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Report No. 114

6.10. Procedure in criminal proceedings.-

Having regard to Article 21 of the Constitution, and further having regard to the conferment of criminal jurisdiction of a fairly extensive nature, a fair procedure has to be devised for trial of criminal cases by procedure prescribed in the Code of Criminal Procedure, 1973, for trial of summons and warrant cases has stood the test of Article 21. Lawyers participating in the debate very vehemently stressed that if a bold step of conferring extensive criminal jurisdiction on Gram Nyayalaya is to be taken, a safeguard must be provided that the trial before it shall take place according to the provisions of the Code of Criminal Procedure, 1973. Provisions of the Code of Criminal Procedure, 1973, for trial of offences lean heavily in favour of the accused and more often a real culprit escapes on account of over-emphasis on adherence to procedure.

But even with this reservation, as first step, it is advisable to retain the procedure prescribed in the Code of Criminal Procedure, 1973, for trial of offences before Gram Nyayalaya. The Evidence Act as such stricto sensu would not apply. Some of its provisions have literally an inbuilt guarantee for miscarriage of justice. An illustration would convey the message in a cogent manner. Ravi Shanker Maharaj, renowned Gandhian Social worker was carrying on an experiment for improving equality of life in rural areas near Dholka in Gujarat with a view to weaning people away from criminal activities. He had raised a cadre of dedicated social workers. Those who thrived on criminal propensities found the activities of Ravi Shanker Maharaj a hindrance. One of the closest colleagues of Maharaj was murdered.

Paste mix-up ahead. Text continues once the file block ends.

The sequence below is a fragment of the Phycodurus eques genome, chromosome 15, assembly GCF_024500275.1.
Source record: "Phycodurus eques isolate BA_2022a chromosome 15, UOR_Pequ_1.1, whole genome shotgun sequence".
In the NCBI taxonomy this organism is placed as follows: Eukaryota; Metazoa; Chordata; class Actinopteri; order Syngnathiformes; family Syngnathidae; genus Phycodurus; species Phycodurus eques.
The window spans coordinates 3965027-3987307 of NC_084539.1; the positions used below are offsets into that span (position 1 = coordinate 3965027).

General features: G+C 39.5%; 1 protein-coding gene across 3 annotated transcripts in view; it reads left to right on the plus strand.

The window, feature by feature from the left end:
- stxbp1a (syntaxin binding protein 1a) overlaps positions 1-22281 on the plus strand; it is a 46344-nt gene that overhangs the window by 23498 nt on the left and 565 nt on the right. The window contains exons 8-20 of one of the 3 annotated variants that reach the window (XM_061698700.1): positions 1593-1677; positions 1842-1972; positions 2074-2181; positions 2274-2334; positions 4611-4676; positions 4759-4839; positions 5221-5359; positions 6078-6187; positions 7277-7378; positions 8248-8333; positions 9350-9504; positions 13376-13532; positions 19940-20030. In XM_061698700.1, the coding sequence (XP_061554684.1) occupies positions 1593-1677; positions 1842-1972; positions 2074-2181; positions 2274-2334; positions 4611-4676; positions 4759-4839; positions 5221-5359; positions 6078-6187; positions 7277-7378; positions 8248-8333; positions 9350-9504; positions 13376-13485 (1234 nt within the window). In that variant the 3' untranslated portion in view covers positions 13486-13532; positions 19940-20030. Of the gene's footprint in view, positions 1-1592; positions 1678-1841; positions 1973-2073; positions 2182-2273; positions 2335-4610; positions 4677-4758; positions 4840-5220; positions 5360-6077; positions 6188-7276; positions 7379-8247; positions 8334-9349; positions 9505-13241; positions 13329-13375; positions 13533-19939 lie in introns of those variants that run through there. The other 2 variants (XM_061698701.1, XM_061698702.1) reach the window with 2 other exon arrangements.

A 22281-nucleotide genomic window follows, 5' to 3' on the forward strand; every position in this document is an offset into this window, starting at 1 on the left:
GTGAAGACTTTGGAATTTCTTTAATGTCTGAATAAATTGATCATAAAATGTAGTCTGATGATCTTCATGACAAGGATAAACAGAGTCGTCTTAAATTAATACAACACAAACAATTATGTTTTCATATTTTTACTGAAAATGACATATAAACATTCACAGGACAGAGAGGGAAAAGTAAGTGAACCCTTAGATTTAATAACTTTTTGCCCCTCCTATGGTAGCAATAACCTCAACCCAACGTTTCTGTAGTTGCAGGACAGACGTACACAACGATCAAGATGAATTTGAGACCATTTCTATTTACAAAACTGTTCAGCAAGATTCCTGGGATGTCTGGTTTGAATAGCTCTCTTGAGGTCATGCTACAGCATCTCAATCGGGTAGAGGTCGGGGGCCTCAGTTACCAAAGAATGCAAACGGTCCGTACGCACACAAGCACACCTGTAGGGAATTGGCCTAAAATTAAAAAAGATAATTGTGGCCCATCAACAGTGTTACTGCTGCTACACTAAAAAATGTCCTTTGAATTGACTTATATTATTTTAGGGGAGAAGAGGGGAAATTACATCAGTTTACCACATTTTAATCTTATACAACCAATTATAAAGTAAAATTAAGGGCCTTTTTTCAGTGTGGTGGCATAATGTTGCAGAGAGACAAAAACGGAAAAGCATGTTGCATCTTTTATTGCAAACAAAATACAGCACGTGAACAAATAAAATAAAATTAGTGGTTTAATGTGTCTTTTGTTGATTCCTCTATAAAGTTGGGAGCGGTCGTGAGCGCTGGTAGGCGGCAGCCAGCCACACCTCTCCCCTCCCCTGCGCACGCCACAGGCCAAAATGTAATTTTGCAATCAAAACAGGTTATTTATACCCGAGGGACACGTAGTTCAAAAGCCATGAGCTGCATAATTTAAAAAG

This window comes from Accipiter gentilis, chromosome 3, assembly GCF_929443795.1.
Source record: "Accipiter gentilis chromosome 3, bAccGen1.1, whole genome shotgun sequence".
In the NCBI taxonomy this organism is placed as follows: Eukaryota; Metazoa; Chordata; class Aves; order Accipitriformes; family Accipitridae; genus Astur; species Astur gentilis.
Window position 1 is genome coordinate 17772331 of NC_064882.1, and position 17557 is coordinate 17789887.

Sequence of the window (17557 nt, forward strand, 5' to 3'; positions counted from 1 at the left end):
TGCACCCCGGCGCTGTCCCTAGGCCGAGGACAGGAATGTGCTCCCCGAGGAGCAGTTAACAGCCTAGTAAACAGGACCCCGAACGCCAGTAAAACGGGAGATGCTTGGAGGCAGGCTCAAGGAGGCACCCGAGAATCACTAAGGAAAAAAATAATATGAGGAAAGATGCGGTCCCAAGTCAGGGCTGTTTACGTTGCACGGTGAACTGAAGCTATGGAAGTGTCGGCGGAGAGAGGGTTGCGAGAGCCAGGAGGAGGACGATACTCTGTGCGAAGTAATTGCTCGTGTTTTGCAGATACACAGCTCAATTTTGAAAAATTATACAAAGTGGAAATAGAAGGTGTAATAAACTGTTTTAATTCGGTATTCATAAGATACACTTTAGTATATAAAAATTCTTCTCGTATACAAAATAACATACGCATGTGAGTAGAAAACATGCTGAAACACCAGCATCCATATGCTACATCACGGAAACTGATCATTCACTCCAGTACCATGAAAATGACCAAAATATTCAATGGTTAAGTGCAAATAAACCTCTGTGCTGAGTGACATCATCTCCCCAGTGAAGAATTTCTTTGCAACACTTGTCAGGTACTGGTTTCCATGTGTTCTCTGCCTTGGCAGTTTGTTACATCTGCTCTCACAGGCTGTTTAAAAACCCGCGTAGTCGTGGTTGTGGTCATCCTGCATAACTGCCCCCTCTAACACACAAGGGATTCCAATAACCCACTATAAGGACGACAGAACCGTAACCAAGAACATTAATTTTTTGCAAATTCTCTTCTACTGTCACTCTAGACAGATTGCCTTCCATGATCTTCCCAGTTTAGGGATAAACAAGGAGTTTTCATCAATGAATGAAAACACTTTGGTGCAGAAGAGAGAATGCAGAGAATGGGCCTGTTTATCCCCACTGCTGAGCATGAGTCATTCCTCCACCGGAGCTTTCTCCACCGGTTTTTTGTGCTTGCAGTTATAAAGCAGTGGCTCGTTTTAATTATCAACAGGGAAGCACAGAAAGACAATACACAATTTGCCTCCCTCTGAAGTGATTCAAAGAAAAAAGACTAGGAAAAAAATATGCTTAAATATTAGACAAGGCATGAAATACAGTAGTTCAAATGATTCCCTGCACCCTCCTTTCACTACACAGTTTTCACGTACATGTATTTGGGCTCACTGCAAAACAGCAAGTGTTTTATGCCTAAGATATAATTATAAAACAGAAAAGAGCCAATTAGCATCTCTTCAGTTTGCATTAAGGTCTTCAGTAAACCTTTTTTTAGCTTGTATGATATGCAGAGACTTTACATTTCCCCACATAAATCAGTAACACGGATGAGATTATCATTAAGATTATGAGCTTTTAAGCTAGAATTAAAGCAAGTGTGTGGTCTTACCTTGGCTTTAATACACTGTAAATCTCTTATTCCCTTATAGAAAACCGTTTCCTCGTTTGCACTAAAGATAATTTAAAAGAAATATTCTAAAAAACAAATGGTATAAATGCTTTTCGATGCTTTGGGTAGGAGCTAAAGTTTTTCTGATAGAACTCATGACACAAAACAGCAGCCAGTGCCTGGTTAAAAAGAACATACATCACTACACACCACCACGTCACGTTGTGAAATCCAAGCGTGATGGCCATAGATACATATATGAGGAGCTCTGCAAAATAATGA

The police appeared on the scene but was not making any headway. In his true Gandhian tradition, he went on fast for change of heart. One evening two persons appeared before him and confessed having committed murder of the social worker. Ravi Shanker Maharaj heard them and requested them to surrender to the police and permit the law to take its own course. Accordingly, the culprits surrendered. Investigation was completed and they were challenged. The case was committed to the Court of Session. In the trial before the Session Judge, Ravi Shanker Maharaj was cited as a witness to prove the extra judicial confession of the culprits as they had retracted their confession. No one, not even the Judge, had any doubt about the truthfulness veracity and credibility of Ravi Shanker Maharaj. He gave his evidence.

There was no reason why his evidence should not be accepted. If it were accepted, there would be an iron clad case against the accused. In the cross-examination, the defence counsel did not try to shake the testimony of Ravi Shanker Maharaj. He asked only one question: whether the police was there near the door of the room when the culprits appeared before him and confessed that they had committed murder. The answer was in the affirmative. The provision of section 25 of the Evidence Act was involved and the evidence of extra-judicial confession was ruled inadmissible.

The accused were acquitted. Later on, Ravi Shanker Maharaj said that the system of justice as administered by the British rulers had an inbuilt tendency of promoting injustice. Such illustrations can be multiplied. The Commission is, therefore, of the view that the Evidence Act enacted about a century back stricto sensu should not apply even in the matter of criminal proceedings before the gram Nyayalaya. However, the trial shall be held according to the procedure prescribed' in the Code of Criminal Procedure. An attempt, however, should be made to devise still simpler procedure which may stand the test of Article 21 of the Constitution.



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